Columbia Passes Big Test
Wednesday, November 28, 2007
The City Planning Commission vote okaying Columbia University's plan for a west Harlem campus is a win for the school, the neighborhood and the city.
Columbia would transform 17 acres of a defunct manufacturing zone into a $6 billion center of learning and research. There'd be new parks and shops, as well as classrooms, labs and dorms. There'd be 1,200 construction jobs for 22 years, with 40% of the jobs reserved for women, minorities or local residents. There'd be 7,000 permanent jobs, 6,000 on the Columbia payroll and 1,000 others.
Despite those benefits, the project has been dogged by opponents accusing the university of every crime short of treason: a grotesque land grab; the rich trampling upon the downtrodden poor. And so on.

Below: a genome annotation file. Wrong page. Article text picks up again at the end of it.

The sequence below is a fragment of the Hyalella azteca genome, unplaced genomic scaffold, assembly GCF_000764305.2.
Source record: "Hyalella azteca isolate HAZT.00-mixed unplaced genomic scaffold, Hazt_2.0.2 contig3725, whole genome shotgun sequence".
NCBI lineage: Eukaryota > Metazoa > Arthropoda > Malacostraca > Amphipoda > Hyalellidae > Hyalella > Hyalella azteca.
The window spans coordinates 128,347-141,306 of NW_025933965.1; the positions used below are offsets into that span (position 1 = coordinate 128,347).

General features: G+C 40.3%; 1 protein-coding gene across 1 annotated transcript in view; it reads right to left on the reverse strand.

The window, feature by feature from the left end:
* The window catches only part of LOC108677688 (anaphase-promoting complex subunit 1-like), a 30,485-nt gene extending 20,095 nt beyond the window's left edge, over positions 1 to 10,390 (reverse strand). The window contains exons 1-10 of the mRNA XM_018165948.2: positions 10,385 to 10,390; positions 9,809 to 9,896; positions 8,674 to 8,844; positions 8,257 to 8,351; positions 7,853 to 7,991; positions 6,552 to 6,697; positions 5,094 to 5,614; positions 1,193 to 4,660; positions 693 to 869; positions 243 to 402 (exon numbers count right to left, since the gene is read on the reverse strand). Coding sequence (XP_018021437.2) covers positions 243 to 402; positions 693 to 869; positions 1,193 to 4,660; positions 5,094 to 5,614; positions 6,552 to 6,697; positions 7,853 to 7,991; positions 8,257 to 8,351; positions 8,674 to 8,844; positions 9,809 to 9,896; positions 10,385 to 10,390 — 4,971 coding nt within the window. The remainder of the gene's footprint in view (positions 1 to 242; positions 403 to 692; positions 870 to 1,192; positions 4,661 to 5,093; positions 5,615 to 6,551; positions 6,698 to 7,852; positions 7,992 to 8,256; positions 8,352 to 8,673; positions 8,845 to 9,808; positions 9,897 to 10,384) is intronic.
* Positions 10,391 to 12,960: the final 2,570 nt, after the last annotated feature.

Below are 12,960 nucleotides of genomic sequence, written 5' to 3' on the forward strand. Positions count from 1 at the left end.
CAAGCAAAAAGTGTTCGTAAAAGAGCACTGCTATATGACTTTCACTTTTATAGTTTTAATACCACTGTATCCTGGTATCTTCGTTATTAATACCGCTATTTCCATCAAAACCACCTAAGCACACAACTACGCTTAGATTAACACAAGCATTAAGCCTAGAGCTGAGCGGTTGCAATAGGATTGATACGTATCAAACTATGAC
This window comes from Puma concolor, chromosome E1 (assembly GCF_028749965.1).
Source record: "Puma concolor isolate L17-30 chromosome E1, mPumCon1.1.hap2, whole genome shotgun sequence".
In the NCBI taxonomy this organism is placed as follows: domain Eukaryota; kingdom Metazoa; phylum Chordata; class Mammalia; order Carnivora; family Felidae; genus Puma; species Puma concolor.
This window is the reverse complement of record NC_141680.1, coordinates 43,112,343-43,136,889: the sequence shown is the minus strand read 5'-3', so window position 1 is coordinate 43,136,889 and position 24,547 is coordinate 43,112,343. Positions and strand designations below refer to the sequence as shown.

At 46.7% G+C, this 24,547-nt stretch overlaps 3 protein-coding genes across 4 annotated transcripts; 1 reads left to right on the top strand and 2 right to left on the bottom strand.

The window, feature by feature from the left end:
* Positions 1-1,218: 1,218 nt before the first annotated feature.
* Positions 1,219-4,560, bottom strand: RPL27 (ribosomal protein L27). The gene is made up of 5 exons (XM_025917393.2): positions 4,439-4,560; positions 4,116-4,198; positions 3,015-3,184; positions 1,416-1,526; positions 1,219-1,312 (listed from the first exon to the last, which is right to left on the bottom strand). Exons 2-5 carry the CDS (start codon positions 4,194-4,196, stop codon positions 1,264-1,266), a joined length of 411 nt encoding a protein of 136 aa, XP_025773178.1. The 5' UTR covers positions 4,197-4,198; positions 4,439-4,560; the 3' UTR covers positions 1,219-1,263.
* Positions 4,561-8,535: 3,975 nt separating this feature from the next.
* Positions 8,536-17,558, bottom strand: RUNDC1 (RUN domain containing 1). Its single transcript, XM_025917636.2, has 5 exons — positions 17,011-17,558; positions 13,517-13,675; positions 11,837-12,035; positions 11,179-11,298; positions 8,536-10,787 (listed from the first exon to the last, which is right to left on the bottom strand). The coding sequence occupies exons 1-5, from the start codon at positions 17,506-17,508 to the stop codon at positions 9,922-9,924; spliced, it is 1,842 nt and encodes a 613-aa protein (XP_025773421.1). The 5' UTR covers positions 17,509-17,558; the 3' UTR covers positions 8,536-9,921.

Nonsense. The campus would take up four shopworn blocks from 129th to 133rd St. west of Broadway. Columbia owns 65%. The state and Con Ed have 23%. That gives the university access to 88% of the tract. Most of the remaining 12% consists of two gas stations and a half-dozen commercial properties. The school is trying to negotiate purchases.
In the entire 17 acres, there are only 132 apartments with fewer than 300 tenants, and all have been offered equivalent or better housing, with a guarantee that eminent domain will not be used to acquire homes. None of the apartments are in the first phase of the project; none will be touched until at least 2015.
The plan now goes to the City Council, where approval looks certain. Let the transformation begin - and the truth, not agitators' distortions, win out.
© New York Daily News, L.P.; reproduced with permission.